Using technology for the sake of using technology wasn’t a good idea pre-COVID and it isn’t a good idea now. Supporters of the unconditional use of technology, and there are many out there in EdTech positions like mine, typically argue that multiplying the use of technology will develop “21st century” domain-general skills like critical thinking and problem-solving, with the implicit suggestion that these are best fostered through discovery and trial and error in digital spaces. Whether domain-general skills are best learned this way, or can even be learned at all, goes unaddressed.
In an effort to be more specific about what the technologies are used for at my school, I created a diagram. I started by identifying six multimedia learning strategies from the research literature that have strong evidence of effectiveness. These were Feedback, Interactive Modeling (aka explicit, guided, and/or example-based instruction), Questioning and Discussion, Dual Coding, Formative Assessment, and Retrieval Practice. There’s more to teaching than this, but I thought it’d be good to start with that which we can reliably count on, and naming these strategies allowed us to outline and initiate a professional development agenda for our teachers.
For the technology, I included tools that I’ve observed in use during my visits to teachers’ classes, some of which we opted for the free version and others which are paid subscriptions. I connected each of the strategies with our technologies by an arrow and a verb in an attempt to tell most of the story of what the technology could be used for. There are other technologies in use that I didn’t include, either because they were subject-specific, not fully adopted or evaluated, or their use is obvious (e.g., e-mail). It’s not perfect, and even as I write this I’m making little tweaks here and there on my school copy based on the feedback my teachers are giving me in Microsoft Teams.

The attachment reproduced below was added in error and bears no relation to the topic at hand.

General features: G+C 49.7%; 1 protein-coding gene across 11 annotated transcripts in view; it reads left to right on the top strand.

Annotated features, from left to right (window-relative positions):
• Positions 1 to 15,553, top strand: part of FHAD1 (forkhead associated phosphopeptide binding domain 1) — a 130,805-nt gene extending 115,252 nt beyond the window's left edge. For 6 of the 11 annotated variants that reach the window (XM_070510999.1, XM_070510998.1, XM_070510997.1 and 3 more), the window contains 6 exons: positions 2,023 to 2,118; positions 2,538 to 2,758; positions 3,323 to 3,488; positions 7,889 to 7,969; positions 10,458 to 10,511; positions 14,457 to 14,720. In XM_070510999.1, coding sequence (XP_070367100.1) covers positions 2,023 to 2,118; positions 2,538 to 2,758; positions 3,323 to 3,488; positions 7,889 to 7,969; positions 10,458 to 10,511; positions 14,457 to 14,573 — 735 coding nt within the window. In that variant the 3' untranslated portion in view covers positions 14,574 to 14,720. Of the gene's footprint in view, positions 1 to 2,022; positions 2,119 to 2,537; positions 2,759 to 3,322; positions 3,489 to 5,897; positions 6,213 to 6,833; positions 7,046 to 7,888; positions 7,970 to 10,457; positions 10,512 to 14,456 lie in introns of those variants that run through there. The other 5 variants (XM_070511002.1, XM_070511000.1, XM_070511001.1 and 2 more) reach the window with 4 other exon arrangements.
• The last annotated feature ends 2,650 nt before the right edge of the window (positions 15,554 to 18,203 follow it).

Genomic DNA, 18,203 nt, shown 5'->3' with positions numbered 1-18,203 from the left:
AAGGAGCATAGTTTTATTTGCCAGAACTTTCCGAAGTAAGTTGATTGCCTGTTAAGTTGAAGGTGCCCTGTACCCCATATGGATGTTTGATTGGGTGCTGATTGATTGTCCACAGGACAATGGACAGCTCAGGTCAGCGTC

What the diagram does a good job of showing is how these teaching strategies can be supported by the LMS (in our case, Canvas) without requiring an external tool. As a general rule, I encourage teachers to use the LMS (in service of learning) whenever possible because when a student has 9 teachers who all use their own set of 5 or 6 favorite tools, as well as the LMS, the amount of tools becomes overwhelming for the student, and I suspect content learning will be impacted. Evidence from other “two for the price of one” schemes tells me that whenever a student has to learn to use a technology tool at the same time as they are supposed to be learning academic content, both areas of learning will probably be negatively impacted. When teachers use the LMS to it’s full potential, there are simply way fewer technology tools in total for the student to learn, and, as a student’s teachers share joint responsibility of teaching the LMS, there is less time wasted per teacher teaching new technologies.
In times of remote learning, teachers are looking to add more variety to their classes. One form of variety that is admittedly tempting is to simply introduce a new, flashy tool to spice things up a bit. But at what cost? Are the school-adopted tools that the students already know how to use insufficient to achieve the learning goal? Does the new tool really support evidence-based teaching strategies, or is it just something you’re comfortable with? And when the students churn out visually appealing, but ultimately knowledge-poor, shallow products do we just shrug our shoulders and say, “well, at least they learned 21st century skills?” All important questions to ask.
– Zach Groshell